Because we live in a great age, there is such a thing as iTunesU, where—right from my phone during breakfast—I can sit in on filmed lectures and pretend like I’m attending university in Oxford or Cambridge. My recent favorite is a podcast on Jane Austen’s early and unfinished manuscript “The Watsons.” I sat through it absolutely giddy. Like tween girls sit through a Justin Beiber concert: bopping in my seat.
Back in the late 90s, when I was a junior in high school, the BBCs epic 5-hr version of Pride and Prejudice came out. Somehow my non-cable family obtained a VHS tape of this and I spent innumerable hours watching the film, reciting favorite lines with my cousins (also die-hard fans), and, not long afterward, reading the actual book. Sad to say, as a 16 year old, I wasn’t much of a reader. Pride and Prejudice changed that. Because I was so familiar with the story, the language was easier to follow. And I was predisposed to love what I read. I was finally led to understand that great truism: books are better than their movie counterparts! Who knew??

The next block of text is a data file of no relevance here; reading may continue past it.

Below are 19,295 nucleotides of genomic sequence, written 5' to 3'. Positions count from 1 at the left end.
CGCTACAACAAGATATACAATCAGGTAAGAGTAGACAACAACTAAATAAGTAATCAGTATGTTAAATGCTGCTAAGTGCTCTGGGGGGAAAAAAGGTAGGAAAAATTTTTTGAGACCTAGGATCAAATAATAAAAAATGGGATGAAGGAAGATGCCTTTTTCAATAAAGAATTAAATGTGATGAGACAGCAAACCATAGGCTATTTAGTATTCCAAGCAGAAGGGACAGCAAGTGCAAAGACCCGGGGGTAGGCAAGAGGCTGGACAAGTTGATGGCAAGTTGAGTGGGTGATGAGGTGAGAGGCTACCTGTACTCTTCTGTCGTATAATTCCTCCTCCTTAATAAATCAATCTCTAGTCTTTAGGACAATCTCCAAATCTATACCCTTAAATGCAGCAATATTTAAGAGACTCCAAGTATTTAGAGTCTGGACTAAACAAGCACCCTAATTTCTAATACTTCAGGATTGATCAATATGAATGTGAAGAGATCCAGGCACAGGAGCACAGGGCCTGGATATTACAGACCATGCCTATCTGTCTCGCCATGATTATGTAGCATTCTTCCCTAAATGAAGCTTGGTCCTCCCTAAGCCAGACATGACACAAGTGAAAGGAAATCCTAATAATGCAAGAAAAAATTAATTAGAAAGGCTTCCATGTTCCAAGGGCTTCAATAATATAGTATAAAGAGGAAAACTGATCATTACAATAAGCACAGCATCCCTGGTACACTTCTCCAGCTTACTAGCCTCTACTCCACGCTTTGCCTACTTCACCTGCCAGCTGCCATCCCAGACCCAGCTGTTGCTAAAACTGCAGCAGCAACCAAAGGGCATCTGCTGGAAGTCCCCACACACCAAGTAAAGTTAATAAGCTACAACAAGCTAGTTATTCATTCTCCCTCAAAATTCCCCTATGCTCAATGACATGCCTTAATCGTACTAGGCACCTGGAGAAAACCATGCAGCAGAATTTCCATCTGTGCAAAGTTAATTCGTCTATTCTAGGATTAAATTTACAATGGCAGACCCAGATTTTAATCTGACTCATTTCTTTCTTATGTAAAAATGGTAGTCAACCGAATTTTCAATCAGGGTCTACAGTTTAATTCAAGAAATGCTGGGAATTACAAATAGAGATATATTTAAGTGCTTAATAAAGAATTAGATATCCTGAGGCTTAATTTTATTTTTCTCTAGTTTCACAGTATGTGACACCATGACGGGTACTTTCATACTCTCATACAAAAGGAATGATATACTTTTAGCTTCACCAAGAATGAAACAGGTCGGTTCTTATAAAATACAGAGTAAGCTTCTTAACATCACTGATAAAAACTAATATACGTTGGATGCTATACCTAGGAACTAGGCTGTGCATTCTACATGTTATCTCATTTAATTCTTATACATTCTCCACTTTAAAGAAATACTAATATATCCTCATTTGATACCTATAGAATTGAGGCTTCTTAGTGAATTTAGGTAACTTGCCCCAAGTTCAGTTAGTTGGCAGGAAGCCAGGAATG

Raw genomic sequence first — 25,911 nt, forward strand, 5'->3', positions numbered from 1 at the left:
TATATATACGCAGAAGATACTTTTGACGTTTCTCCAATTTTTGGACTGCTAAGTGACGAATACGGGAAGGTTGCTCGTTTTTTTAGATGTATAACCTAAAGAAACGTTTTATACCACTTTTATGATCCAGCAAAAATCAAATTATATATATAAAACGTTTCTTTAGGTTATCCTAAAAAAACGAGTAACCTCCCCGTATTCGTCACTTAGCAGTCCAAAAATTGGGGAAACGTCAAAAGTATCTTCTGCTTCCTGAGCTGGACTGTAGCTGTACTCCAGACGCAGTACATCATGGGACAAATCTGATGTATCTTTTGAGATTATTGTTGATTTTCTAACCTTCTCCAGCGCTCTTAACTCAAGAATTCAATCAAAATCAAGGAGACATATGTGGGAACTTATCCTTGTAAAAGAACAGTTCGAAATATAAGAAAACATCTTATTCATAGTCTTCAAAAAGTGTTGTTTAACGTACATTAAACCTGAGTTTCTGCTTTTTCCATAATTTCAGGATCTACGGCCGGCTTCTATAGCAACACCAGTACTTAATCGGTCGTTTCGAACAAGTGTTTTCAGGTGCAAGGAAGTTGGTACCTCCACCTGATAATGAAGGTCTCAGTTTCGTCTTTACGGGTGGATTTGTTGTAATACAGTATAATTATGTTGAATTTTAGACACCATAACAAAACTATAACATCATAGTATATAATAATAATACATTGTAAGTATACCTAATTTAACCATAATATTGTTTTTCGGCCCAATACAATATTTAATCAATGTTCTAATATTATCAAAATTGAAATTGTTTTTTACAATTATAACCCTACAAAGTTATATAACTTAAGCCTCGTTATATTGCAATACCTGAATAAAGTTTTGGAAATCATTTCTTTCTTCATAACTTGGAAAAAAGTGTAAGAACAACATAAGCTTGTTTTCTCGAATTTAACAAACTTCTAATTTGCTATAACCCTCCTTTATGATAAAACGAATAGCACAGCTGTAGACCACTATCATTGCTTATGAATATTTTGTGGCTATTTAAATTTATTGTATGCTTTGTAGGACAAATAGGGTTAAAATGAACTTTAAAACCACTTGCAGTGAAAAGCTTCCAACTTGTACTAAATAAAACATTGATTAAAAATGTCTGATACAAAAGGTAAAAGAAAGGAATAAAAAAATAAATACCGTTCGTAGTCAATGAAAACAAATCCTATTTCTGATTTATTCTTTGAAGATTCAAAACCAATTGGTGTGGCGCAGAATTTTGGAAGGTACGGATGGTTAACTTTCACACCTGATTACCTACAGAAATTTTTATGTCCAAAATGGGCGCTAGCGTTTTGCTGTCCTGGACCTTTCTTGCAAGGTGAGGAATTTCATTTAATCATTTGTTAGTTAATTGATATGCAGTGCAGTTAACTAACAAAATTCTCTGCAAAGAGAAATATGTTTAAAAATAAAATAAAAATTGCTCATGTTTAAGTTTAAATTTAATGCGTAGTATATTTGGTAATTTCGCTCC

I read the rest of her works, which then led to a 19th-century British lit jag: Alexander Dumas, Baroness Orczy, Thomas Hardy, the Brontes. I read other stuff, too. Fluffier stuff. But Jane steered me down a classical path. Gave birth to me as a reader. Is that too dramatic? I don’t care. It feels true, which is why I adore her so unabashedly.
Tomorrow’s breakfast lecture: Plato’s Philosophy of Art.